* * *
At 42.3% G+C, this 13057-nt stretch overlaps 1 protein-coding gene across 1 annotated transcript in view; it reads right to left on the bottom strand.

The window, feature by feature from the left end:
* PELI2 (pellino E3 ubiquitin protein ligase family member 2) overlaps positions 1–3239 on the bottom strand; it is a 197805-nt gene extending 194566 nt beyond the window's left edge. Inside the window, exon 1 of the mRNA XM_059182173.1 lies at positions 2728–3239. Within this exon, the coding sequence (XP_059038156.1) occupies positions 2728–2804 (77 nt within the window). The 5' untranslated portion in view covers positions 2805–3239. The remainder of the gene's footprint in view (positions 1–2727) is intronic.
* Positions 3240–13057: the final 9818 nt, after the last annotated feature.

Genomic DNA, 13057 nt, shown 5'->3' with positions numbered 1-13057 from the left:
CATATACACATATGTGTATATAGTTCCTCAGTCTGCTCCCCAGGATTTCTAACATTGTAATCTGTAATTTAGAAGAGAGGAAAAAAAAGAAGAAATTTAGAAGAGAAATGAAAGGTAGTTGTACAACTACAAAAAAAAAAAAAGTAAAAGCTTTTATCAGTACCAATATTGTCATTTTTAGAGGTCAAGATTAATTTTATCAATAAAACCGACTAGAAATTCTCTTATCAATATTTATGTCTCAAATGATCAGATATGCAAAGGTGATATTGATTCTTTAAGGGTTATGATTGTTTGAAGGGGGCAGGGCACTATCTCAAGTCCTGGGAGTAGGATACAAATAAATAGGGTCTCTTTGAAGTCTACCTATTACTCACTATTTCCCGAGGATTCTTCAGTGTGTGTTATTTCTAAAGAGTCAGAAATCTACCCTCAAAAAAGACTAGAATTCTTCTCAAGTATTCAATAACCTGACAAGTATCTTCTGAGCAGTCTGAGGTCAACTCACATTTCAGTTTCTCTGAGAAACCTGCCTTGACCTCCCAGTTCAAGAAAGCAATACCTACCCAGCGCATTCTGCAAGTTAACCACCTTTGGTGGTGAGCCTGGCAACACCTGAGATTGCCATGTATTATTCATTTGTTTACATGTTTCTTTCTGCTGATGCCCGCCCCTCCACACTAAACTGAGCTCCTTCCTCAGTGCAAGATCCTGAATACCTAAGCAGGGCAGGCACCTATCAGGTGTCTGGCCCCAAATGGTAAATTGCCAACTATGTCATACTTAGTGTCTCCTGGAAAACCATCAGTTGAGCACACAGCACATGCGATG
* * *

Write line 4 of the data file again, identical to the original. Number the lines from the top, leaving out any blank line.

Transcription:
* Positions 3240–13057: the final 9818 nt, after the last annotated feature.